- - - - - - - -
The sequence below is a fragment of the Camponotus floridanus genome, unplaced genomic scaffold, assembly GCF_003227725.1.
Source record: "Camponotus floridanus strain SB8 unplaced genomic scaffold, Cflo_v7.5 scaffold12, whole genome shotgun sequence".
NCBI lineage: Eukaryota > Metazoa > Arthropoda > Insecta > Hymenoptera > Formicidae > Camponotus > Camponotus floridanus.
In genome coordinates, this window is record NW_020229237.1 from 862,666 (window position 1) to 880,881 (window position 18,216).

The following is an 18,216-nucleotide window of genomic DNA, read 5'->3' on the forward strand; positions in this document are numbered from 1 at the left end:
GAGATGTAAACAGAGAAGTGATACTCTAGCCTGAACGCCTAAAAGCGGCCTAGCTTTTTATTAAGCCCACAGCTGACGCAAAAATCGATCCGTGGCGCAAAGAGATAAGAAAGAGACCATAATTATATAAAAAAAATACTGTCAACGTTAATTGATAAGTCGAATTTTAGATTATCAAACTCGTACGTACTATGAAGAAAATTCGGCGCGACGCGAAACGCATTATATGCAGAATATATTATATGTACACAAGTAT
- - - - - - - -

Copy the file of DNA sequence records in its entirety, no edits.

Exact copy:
The sequence below is a fragment of the Camponotus floridanus genome, unplaced genomic scaffold, assembly GCF_003227725.1.
Source record: "Camponotus floridanus strain SB8 unplaced genomic scaffold, Cflo_v7.5 scaffold12, whole genome shotgun sequence".
NCBI lineage: Eukaryota > Metazoa > Arthropoda > Insecta > Hymenoptera > Formicidae > Camponotus > Camponotus floridanus.
In genome coordinates, this window is record NW_020229237.1 from 862,666 (window position 1) to 880,881 (window position 18,216).

The following is an 18,216-nucleotide window of genomic DNA, read 5'->3' on the forward strand; positions in this document are numbered from 1 at the left end:
GAGATGTAAACAGAGAAGTGATACTCTAGCCTGAACGCCTAAAAGCGGCCTAGCTTTTTATTAAGCCCACAGCTGACGCAAAAATCGATCCGTGGCGCAAAGAGATAAGAAAGAGACCATAATTATATAAAAAAAATACTGTCAACGTTAATTGATAAGTCGAATTTTAGATTATCAAACTCGTACGTACTATGAAGAAAATTCGGCGCGACGCGAAACGCATTATATGCAGAATATATTATATGTACACAAGTAT